While the global repercussions of the six-day national congress of the Communist Party of China, that ended last week, will continue to be discussed for some time, for India the effects are immediate. The 2,300 delegates at the congress elected a 25-member Politburo, of which seven constitute its Standing Committee (PSC), equivalent to a small but empowered Cabinet in the Westminster form of government. Analysts have of course immediately observed that there was no visible successor to President Xi Jinping among the five new appointees to the PSC, besides himself and Premier Li Keqiang, who continue in their old positions. However, most of the remaining 18 members of the Politburo have had close past links with Mr Xi. This probably is to avoid the situation in the past when a successor would shrink the dominance of the President as the end to his second and final term approached. Mr Xi may yet induct a successor mid-term or ordain a third term for himself, in breach of the post-Deng Xiaoping convention. Mr Xi has also ignored other Deng prescriptions outlined from 1980 onwards, such as the need for collective leadership, non-renewal of Politburo membership of those aged over 68 and abandoning the foreign policy injunction that China must “hide its capacities, bide its time and never take the lead”. With the CPC amending Article 2 of its constitution, to imbed “Xi Jinping Thought on Socialism with Chinese Characteristics for a New Era”, Mr Xi has been put on the same pedestal as Mao Zedong and Deng Xiaoping. At the same time only one among the Standing Committee’s seven members appears a hardcore Xi follower. Four of them are from organisations seen as his rivals. That may be mere trade-off for Mr Xi extracting support for his elevation as “core” leader.
From the Indian perspective, the prominence given to the Belt and Road Initiative (BRI) in the deliberations is noteworthy for policymakers. Also significantly, its implementation schedule runs parallel to the Chinese politico-economic vision spelt out by Mr Xi. For instance, China aims to become a “moderately prosperous society” by 2020; a “basically modernised nation” by 2035; and a “rich and powerful socialist nation” by 2050. These lampposts relate, of course, roughly to a hundred years counted from the founding of the Communist Party in 1921 and the founding of the People’s Republic of China’s in 1949 respectively. The BRI markers are for Phase I — mobilisation 2013-16; Phase II — Planning 2016-21; Phase III — Implementation 2021-49. Thus, BRI is the sinews of a Sino-centric new global commercial and political architecture. The consolidation of power by Mr Xi is of course only the logical and final step in a process that he has undertaken since assuming power in 2012, combining greater authoritarian control with nationalism. He has built his repute on a number of moves. First is his successful anti-corruption drive used to sideline rivals and cleanse the party and government, including the military’s secretive networks. Next, he has avoided a hard landing for the Chinese economy despite doomsayers predicting a collapse due to excessive dependence on exports and overhang of debt. Finally, he has successfully inserted China into the strategic space vacated by President Donald Trump, a veritable God-sent who inter alia junked the Barack Obama-sponsored Trans Pacific Partnership, which would have isolated China commercially from a large swathe of trans-Pacific trade. China also raised its international profile by firmly supporting the Paris climate treaty when the United States turned tail.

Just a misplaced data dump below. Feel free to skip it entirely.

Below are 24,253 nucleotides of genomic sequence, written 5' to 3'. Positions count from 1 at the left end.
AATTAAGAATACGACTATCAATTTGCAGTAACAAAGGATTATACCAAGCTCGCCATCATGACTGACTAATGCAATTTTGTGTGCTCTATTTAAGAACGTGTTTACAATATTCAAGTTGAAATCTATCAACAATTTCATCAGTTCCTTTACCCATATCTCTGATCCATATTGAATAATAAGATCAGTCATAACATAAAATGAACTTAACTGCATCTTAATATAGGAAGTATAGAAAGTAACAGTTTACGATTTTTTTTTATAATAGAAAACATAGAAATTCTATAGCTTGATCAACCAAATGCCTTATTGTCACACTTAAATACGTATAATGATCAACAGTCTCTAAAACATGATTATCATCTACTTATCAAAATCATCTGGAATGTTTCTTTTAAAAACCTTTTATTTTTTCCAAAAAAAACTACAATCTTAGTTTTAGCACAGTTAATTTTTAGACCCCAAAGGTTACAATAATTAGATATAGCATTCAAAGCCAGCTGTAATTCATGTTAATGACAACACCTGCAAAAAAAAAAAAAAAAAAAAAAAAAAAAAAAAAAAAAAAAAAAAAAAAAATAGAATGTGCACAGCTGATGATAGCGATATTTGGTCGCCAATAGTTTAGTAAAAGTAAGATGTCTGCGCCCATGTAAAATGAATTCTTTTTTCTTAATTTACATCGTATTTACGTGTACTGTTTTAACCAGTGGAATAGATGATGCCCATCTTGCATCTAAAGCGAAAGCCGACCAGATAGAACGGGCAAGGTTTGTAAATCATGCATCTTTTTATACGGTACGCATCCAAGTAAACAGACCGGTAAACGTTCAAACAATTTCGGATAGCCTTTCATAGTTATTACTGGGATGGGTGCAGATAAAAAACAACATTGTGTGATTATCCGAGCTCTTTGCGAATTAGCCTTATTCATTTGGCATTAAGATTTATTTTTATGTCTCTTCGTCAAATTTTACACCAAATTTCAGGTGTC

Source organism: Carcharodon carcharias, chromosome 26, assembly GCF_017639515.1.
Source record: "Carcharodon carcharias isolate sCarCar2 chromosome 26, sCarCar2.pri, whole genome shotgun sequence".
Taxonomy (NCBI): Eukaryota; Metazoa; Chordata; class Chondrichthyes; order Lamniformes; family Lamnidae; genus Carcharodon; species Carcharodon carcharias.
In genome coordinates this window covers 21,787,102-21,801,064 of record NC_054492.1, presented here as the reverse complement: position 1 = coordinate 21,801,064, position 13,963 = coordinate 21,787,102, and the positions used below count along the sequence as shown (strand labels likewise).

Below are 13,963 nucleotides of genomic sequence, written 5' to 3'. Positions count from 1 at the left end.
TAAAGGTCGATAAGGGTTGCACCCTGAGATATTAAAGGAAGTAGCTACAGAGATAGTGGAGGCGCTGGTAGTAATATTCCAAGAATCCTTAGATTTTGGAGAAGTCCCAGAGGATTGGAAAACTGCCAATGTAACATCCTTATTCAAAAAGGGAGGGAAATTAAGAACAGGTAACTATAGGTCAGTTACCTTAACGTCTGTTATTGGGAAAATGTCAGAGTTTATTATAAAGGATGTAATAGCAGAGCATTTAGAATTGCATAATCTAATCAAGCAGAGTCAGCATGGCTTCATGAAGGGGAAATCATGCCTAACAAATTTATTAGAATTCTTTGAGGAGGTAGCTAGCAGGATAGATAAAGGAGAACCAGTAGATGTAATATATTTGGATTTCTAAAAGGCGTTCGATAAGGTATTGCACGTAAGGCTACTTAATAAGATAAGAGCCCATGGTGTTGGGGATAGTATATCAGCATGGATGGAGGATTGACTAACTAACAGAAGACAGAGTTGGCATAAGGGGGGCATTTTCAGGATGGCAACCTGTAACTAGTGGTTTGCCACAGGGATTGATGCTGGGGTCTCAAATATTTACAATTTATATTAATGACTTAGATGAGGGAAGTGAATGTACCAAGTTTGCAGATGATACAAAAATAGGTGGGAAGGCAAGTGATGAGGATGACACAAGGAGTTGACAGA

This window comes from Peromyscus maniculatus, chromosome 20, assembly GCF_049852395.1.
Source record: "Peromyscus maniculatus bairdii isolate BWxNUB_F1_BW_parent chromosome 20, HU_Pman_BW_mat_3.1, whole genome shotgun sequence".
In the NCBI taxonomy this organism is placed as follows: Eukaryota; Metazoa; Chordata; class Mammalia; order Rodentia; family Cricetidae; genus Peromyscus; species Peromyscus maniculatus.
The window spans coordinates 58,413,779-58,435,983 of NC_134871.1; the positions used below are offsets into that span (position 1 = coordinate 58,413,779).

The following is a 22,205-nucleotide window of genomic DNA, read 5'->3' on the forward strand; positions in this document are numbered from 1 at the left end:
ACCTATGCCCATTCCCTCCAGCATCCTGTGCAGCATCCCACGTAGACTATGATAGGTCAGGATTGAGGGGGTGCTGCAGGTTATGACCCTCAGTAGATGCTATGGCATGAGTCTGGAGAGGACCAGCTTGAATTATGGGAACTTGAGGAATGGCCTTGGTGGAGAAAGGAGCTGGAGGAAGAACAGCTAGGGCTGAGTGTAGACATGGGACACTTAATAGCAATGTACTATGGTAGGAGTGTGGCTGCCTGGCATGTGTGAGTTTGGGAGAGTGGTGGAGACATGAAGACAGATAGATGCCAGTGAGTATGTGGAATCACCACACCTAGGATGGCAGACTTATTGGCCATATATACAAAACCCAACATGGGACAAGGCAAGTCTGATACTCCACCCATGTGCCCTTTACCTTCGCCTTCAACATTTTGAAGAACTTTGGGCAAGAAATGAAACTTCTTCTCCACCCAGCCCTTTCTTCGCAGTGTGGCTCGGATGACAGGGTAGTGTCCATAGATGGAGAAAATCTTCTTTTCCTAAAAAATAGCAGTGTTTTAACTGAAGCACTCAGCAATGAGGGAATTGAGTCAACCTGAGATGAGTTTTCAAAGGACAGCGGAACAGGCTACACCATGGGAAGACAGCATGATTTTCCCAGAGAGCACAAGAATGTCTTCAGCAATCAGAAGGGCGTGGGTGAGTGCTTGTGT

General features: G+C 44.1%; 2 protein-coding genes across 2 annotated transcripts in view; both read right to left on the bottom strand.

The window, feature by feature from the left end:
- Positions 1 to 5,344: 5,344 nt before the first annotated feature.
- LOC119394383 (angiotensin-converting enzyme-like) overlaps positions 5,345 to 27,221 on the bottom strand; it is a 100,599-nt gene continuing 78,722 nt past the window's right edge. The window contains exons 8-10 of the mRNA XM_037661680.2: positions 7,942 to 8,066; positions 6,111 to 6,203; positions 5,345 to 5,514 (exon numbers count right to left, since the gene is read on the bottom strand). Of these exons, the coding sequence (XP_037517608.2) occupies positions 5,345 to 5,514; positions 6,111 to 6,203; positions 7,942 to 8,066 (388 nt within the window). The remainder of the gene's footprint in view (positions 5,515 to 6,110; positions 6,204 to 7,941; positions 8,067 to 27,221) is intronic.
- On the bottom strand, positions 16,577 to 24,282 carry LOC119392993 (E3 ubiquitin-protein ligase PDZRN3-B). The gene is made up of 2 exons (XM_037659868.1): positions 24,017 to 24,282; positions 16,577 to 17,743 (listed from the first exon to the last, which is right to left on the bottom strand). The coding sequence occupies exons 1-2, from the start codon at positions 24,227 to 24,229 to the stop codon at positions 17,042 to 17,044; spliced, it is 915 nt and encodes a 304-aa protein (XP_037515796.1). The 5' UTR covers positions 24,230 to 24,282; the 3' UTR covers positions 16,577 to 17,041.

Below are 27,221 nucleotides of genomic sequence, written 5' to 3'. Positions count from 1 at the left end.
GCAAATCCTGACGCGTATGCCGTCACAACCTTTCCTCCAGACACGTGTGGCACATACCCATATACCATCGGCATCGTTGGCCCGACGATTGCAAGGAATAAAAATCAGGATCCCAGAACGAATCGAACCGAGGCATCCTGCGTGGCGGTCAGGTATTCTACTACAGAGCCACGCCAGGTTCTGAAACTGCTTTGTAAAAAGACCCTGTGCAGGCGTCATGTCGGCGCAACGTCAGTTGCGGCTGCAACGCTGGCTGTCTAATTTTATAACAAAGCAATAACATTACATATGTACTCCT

India also needs to note that besides dominating the CPC and Politburo, Mr Xi has an iron-clad hold over the powerful Central Military Commission (CMC). He is upgrading and modernising equipment and doctrines as indeed command and control structures to make the Chinese military nimbler and deadlier. He has reduced seven districts into which the PLA was divided into five regional commands. Thus, India has to be extremely wary of any post-Doklam standoffs as the Chinese ingest setbacks and take a long view of settling scores or righting imbalances. In any case, they now have an open alliance with Pakistan instead of the earlier below-the-radar cooperation. The China-Pakistan Economic Corridor, being a part of BRI, imparts a new dimension to the full spectrum Sino-Pakistan collaboration. Chinese innovation and growth is on a higher trajectory than that of India. The fact that electric car manufacturer Tesla is heading to China to set up its first plant abroad, despite Prime Minister Narendra Modi visiting its plant in America some time ago, shows the attractiveness of China due to its reserves of rare minerals needed for batteries and the size of its market. Despite assurances on Tesla’s intellectual property being safe in China, the assumption that Chinese will poach it will prove right. Similarly, in the field of energy, China buying 14.16 per cent of Russian oil and gas giant Rosneft and being a frontrunner to quietly pick up a five per cent stake in Saudi Aramco, which Saudis prefer to a public IPO, shows the challenge facing India.
It is true that Prime Minister Modi has, like Mr Xi, consolidated power but his two key economic steps — demonetisation and the rollout of the Goods and Services Tax (GST) — have so far brought disruption without visible gain. Unlike Mr Xi, he has crucial state elections which will test his popularity and distract from governance. The time lost by India in matching its politics to its economics is an advantage for China. India is thus still in starting blocks to balance the looming ascendance of China in the Indo-Pacific region. It needs domestic harmony and deft aligning abroad to construct a counter-strategy. Otherwise President Xi’s “China Dream”, articulated in 2013, may turn out to be India’s nightmare.